On Oct. 1, state law changed to ban drivers from have cell phones in their hands or their laps. Now you can't scroll or fiddle with your phone in the driver's seat, and you're only allowed a quick, one-touch motion to turn your phone on or off. Using a communications device while driving is now a Class B violation, punishable by a $260 fine with potentially enhanced citations in safety zones.

By the end of OCSD driver-ed parent night, parents typically surround Willard asking him follow-up questions. He says that it's important for OCPD's nearly four-year-old traffic team, now up to three dedicated officers, to reach out to parent and community groups.

Suz Figini, OCSD's driver-ed program coordinator, said involvement of parents and police in the program has made a positive impact. OCPD School Resource Officer David Plummer comes to the driver-ed classes on the week the students start driving.

"Traffic crashes are the No. 1 killer of our teens nationally, and it's mostly distracted driving, whether they're texting or Facebooking or whatever," Figini said. "Our program is designed to teach them the skills, but they still have to go out and put that knowledge into practice."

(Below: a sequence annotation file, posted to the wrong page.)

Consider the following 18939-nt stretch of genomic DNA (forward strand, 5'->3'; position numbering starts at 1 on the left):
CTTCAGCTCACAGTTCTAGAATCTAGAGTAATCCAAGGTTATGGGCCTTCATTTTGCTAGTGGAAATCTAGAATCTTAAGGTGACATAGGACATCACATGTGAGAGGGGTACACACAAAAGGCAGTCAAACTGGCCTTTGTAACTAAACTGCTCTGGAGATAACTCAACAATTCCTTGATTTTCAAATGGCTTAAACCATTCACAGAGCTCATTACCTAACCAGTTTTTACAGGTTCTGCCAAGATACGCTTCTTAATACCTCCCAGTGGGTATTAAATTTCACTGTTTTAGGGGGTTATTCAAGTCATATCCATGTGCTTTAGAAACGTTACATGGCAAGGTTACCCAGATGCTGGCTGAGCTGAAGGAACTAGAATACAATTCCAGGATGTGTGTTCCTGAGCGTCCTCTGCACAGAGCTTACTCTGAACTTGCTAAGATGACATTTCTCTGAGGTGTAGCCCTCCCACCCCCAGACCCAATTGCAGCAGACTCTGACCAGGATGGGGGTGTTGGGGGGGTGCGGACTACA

Figini relates to Willard's stories about West and his own kids, since one of Figini's own daughters was caught by Willard making an illegal left-turn in front of OCHS. Figini's daughter, who had taken the driver-ed course, ended up taking Willard's EVADD course as "continuing education" to avoid having the citation appear on her permanent record.

Driver-ed classes still provide a measurable reduction in teen crashes, state statistics show. When a student enrolls in an ODOT-approved driver-ed program, that student's permit number is entered into a database used to bear out the benefits of the classes. Currently only 37 percent of eligible Oregon teens avail themselves of the program, but about 30 percent of crashes involved 16-year-olds at the wheel who had taken the program. Once they turn 18, the crash rate for ODOT-approved driver-ed graduates goes down to less than 5 percent.